I sat at the bar in Dublin, leisurely eating dinner, sipping a pint, eyes buried in a book. The bartender approached and slid another Smithwick’s my way. “That man wanted to buy you a drink,” he said and glanced at the figure across the bar from us. I examined this bearer of free booze; a man in his late-50s, paunchy, wearing a cheeky grin. I gave him a nod of thanks and returned to my book. It wasn’t long before he sent another drink, then finally approached me. “Reading at the bar,” he said matter-of-factly, “is very intriguing.”
3. Provisions will bring companionship.
Never underestimate the power of food and alcohol when trying to make friends. You may be traveling alone by choice, but that doesn’t mean you don’t want companionship. Hostels can be hit-or-miss in their friendliness levels. Sometimes this is because there isn’t a defined common area for people to meet. Other times, you just happen to be in a place at a time when the other hostel-goers aren’t very chatty. Regardless of the situation, when you enter a room where people are gathered, toting treats and/or a six pack is sure to get attention.
I had gotten to Amsterdam and after arriving at a dodgy and run-down hostel, I found myself sitting on my bunk, pondering my next move. There was no common area, which is often the bane of the solo traveler’s existence. So, I looked to my dorm mates for potential new friends. There were several other people in the 6-bed dorm, all male, all seemingly unaffiliated with one another. I started a conversation with a Romanian guy in the bunk across from me. Once we got talking, I mentioned I was planning to go out for the night; however, my new friend wasn’t too sure about this — he was there to search for a job, not for fun and games. I decided I would try to change his mind. I told him I needed to slip out, then some minutes later returned with 6 cans of Amstel. I offered cans to the two other lads in the room and held out a beer to the reluctant Romanian. “I hope you like Biggie,” I said with a smile and waited for his enthusiastic reply. He took the can. “Who’s Biggie?” he asked.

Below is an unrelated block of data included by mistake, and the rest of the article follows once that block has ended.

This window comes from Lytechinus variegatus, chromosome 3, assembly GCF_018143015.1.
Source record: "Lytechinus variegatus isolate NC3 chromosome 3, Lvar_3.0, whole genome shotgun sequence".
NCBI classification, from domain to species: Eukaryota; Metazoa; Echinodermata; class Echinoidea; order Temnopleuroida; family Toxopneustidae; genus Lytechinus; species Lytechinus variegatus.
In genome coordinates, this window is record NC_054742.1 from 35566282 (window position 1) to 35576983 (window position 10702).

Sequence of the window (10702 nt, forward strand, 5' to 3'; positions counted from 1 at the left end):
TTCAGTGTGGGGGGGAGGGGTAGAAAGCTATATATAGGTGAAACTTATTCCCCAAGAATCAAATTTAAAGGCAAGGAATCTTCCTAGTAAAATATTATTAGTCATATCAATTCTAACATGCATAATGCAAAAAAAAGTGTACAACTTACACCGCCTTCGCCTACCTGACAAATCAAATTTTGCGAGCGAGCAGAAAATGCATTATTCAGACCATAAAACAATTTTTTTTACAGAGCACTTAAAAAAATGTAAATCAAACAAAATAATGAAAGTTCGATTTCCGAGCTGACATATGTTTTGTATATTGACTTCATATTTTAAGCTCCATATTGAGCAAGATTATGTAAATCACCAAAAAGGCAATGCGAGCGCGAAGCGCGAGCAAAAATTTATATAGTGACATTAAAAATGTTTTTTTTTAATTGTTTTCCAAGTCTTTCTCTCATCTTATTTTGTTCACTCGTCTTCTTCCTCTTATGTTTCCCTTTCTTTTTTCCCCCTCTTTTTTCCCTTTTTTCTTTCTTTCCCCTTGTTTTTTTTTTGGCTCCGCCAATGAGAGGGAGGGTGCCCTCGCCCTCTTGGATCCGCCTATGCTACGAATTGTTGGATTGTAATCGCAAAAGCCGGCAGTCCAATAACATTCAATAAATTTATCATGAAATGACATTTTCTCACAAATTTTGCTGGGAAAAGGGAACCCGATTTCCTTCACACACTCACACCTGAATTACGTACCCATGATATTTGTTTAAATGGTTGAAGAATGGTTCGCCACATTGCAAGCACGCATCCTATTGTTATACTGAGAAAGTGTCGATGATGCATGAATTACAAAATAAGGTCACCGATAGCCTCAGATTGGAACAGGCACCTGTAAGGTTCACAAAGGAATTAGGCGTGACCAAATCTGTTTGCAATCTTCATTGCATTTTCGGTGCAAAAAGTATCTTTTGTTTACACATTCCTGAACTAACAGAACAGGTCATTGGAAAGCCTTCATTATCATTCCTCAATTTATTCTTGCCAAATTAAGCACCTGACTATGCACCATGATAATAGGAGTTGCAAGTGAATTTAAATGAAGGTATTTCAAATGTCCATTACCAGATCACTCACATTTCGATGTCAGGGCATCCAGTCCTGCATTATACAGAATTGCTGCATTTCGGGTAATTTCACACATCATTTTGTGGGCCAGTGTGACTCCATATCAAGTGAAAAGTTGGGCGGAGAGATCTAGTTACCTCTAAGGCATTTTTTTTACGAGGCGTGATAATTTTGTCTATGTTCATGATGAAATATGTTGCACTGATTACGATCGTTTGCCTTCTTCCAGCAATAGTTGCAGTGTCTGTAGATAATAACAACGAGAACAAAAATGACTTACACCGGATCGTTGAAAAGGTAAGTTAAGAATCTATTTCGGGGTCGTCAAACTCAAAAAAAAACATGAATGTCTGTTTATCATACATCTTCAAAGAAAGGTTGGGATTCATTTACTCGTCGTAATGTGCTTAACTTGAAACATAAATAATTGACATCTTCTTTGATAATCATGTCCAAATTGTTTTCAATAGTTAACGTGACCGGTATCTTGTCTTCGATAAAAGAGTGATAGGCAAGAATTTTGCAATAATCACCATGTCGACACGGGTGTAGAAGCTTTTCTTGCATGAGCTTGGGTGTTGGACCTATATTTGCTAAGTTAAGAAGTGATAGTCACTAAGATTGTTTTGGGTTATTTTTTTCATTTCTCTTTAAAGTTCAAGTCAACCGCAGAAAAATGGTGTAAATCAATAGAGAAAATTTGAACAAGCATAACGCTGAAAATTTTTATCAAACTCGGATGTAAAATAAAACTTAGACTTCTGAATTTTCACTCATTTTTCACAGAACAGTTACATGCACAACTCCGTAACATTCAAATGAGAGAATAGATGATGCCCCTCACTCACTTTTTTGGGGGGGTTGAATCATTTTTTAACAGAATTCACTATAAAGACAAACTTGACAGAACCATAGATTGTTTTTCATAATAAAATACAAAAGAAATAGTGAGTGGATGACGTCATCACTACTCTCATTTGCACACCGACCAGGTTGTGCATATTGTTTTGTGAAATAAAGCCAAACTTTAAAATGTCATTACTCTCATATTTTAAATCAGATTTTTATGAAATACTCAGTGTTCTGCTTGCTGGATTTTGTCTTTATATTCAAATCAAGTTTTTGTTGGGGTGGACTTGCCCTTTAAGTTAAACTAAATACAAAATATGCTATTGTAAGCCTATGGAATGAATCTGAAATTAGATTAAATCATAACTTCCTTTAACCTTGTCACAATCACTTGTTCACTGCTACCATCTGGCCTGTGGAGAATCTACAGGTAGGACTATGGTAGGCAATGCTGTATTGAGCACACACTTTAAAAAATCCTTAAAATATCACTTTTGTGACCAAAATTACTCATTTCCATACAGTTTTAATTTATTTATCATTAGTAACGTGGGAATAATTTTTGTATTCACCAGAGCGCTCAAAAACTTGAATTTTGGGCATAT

4. Your trip, your rules.
You decide where you go and when, what you eat, how long you linger, etc. Meeting people when traveling is, in my opinion, the best part. But, the kicker is this: while you can make as many friends as you like during your trip, you never have to be tied down to any one person or itinerary. The freedom you have to call the shots is liberating. Being alone doesn’t have to be lonely.
I was excited about a relaxing and solitary Christmas on Ireland’s west coast. Standhill in County Sligo is a popular destination for tourists and Irish alike during the summer months, but it is nearly deserted in the offseason. When I arrived at the hostel, I learned that there were 3 other travelers and 5 staff members with whom I’d be sharing my holiday. I spent days alone, rambling along the beaches and sand dunes, taking photos, writing. At times, I would simply sit and look aimlessly out across the crashing waves. But in the evenings, when I would come back to the hostel renewed and serene, there was a gang of wonderful people to spend time with. On Christmas Day, all of us shared a potluck lunch and spent the evening sprawled on couches in the common room watching The Wizard of Oz and Charlie and the Chocolate Factory, singing along and reliving Christmases past. While each of us was on our own that holiday, no one felt alone.
When you’re at the airport waiting to board your flight before your first solo adventure, you may experience a moment of sheer terror. Fight the urge to sprint to the nearest emergency exit and convince yourself to get on the plane. If you get that far, I can guarantee you that you’re in for an incredible time.